In pooled randomised placebo-controlled studies of post-menopausal osteoporotic patients, a significant increase in myocardial infarction has been observed in patients treated with strontium ranelate compared to placebo 6. Patients with significant risk factors for cardiovascular events (ie. hypertension, hyperlipidemia, diabetes mellitus, smoking) would be susceptible to an even higher risk of cardiac ishaemic events like myocardial infarction 6.

In phase III placebo-controlled studies, strontium ranelate treatment was associated with an increase in the annual incidence of venous thromboembolism (VTE), including pulmonary embolism. This places substantial risk on patients at risk of VTE and elderly (over 80 years) patients at risk of VTE who may be more commonly associated with illnesses or conditions leading to immobilisation 6.

Life-threatening cutaneous reactions like Stevens-Johnson syndrome (SJS), toxic epidermal necrolysis (TEN), and drug rash with eosinophilia and systemic symptoms (DRESS) have been reported with the use of strontium ranelate. In particular, a higher incidence of such reactions has been reported in patients of Asian origin. 6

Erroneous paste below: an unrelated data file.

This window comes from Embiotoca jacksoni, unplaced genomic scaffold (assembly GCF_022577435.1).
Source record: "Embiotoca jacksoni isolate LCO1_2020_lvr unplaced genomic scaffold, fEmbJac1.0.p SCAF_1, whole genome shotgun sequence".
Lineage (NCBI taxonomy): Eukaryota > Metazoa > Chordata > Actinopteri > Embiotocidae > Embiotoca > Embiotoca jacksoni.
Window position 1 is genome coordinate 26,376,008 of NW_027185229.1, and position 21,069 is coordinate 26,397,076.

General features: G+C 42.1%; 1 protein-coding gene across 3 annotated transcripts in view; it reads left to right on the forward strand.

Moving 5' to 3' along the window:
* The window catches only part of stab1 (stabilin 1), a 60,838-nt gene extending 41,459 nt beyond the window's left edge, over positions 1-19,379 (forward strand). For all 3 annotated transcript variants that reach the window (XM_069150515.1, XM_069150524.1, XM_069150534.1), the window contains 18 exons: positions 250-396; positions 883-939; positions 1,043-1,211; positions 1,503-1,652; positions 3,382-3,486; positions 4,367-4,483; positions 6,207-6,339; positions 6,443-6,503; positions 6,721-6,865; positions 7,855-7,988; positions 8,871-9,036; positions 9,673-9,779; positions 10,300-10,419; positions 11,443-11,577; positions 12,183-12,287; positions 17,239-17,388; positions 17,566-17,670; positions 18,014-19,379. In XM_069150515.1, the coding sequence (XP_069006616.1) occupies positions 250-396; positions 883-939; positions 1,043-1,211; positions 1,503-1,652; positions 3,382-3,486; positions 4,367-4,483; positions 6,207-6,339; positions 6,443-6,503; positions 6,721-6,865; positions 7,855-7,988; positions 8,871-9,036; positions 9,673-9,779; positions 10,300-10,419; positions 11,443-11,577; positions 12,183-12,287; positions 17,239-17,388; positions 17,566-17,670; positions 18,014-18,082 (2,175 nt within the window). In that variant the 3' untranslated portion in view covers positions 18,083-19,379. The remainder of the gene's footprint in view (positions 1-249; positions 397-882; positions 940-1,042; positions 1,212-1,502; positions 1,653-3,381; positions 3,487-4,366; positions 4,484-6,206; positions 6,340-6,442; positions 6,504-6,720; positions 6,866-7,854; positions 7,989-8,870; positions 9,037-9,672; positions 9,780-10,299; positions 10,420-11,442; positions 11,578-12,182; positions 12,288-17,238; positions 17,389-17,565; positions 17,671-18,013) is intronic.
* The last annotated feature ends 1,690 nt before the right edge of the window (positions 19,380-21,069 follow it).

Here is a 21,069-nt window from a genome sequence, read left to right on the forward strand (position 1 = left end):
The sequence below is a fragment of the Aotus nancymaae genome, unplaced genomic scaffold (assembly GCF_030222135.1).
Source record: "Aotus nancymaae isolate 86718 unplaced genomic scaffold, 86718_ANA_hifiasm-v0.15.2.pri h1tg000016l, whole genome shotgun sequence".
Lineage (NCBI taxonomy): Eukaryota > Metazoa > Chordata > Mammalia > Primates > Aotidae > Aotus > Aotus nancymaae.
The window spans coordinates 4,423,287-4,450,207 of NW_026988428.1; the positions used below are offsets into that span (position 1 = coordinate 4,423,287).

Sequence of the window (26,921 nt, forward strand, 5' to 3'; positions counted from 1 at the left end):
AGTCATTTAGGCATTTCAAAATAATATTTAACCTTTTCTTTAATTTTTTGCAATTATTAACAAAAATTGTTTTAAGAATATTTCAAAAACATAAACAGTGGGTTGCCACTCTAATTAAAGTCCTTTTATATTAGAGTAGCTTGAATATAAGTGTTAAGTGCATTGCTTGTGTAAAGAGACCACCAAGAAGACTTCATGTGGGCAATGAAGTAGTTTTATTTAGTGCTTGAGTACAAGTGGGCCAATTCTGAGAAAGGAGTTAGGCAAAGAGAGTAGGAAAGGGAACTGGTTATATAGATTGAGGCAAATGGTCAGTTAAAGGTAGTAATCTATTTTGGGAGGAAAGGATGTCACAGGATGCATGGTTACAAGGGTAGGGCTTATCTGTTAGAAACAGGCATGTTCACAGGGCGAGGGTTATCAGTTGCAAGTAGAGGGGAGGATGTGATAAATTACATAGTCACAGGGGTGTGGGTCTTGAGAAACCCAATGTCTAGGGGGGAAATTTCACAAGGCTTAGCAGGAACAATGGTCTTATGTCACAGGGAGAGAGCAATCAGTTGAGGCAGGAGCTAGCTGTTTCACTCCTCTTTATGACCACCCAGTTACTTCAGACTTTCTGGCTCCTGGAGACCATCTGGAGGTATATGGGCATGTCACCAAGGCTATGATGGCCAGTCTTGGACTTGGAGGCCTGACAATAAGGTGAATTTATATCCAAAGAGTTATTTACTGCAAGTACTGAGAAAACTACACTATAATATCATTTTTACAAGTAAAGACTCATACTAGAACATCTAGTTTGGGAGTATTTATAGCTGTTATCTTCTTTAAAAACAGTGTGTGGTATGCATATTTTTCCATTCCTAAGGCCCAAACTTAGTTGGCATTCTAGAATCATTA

In a pooled analysis of randomised placebo-controlled studies in post-menopausal osteoporotic patients, the most common adverse reactions consisted of nausea and diarrhea 6.

Nevertheless, good tolerance was shown in a clinical study investigating the repeated administration of 4 g strontium ranelate per day over 25 days in healthy postmenopausal women Label. Single administration of doses up to 11 g in healthy young male volunteers did not cause any particular symptoms Label.